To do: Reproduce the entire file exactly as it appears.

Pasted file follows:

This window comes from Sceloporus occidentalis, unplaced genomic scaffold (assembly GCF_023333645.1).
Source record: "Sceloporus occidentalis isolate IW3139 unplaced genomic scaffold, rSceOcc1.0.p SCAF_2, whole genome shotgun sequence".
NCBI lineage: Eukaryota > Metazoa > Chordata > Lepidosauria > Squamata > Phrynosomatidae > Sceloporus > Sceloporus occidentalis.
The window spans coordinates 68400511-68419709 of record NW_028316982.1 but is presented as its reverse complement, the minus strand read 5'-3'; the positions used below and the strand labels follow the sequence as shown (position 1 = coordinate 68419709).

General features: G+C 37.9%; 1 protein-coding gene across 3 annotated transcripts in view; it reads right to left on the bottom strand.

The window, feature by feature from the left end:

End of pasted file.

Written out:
This window comes from Sceloporus occidentalis, unplaced genomic scaffold (assembly GCF_023333645.1).
Source record: "Sceloporus occidentalis isolate IW3139 unplaced genomic scaffold, rSceOcc1.0.p SCAF_2, whole genome shotgun sequence".
NCBI lineage: Eukaryota > Metazoa > Chordata > Lepidosauria > Squamata > Phrynosomatidae > Sceloporus > Sceloporus occidentalis.
The window spans coordinates 68400511-68419709 of record NW_028316982.1 but is presented as its reverse complement, the minus strand read 5'-3'; the positions used below and the strand labels follow the sequence as shown (position 1 = coordinate 68419709).

General features: G+C 37.9%; 1 protein-coding gene across 3 annotated transcripts in view; it reads right to left on the bottom strand.

The window, feature by feature from the left end: